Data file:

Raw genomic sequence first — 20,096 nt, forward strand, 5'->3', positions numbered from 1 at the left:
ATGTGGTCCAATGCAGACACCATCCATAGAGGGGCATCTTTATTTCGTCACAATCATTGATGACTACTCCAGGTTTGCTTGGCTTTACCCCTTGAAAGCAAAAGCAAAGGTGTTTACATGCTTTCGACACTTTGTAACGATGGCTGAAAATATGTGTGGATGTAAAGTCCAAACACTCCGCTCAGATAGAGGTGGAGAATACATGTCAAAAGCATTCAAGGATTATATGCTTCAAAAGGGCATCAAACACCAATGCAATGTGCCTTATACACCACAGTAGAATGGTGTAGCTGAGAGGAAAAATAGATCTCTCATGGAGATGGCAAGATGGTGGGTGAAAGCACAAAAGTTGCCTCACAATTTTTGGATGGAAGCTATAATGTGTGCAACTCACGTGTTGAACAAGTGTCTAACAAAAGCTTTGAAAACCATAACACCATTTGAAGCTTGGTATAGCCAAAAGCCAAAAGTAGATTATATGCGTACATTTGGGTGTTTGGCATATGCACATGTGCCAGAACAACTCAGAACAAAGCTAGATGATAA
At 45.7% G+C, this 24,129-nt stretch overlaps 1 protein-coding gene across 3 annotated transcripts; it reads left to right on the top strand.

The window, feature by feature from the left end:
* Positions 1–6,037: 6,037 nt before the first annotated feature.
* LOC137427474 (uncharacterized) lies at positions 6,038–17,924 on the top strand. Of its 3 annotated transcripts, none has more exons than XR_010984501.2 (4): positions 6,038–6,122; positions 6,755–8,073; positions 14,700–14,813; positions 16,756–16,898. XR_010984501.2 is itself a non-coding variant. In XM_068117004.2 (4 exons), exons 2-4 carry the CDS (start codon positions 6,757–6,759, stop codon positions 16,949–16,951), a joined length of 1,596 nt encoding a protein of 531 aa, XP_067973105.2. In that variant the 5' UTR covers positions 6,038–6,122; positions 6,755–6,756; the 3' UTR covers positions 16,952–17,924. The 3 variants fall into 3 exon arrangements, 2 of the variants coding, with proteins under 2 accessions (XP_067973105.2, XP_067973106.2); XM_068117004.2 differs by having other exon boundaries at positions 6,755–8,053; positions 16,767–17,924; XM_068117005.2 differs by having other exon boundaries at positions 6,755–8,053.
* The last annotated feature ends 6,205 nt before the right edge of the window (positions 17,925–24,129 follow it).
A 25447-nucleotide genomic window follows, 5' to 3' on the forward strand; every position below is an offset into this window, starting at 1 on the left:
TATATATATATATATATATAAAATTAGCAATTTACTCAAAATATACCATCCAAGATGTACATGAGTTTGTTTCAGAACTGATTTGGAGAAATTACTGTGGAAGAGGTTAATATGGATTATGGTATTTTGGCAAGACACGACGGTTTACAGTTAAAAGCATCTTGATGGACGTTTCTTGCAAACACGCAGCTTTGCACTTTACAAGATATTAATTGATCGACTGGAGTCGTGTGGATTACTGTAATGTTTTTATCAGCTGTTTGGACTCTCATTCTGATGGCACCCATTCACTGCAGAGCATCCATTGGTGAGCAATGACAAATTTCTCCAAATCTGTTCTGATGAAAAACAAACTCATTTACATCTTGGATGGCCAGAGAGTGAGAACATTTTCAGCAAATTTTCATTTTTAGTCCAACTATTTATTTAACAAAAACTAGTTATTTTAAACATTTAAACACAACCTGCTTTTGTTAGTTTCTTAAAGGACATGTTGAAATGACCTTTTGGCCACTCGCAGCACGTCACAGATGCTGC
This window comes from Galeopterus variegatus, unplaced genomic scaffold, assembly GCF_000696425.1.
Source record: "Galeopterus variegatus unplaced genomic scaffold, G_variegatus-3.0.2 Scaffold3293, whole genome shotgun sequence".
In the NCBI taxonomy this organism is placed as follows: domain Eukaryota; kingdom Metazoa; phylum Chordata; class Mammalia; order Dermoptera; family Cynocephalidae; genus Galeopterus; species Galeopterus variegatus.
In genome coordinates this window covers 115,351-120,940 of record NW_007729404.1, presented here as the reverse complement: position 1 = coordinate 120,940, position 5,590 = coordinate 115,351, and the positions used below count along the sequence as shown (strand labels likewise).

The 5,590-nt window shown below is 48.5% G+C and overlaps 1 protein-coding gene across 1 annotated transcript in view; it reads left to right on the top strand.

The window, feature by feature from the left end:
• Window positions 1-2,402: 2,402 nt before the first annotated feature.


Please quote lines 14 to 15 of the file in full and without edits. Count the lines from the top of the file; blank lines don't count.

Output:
The 5,590-nt window shown below is 48.5% G+C and overlaps 1 protein-coding gene across 1 annotated transcript in view; it reads left to right on the top strand.

The window, feature by feature from the left end: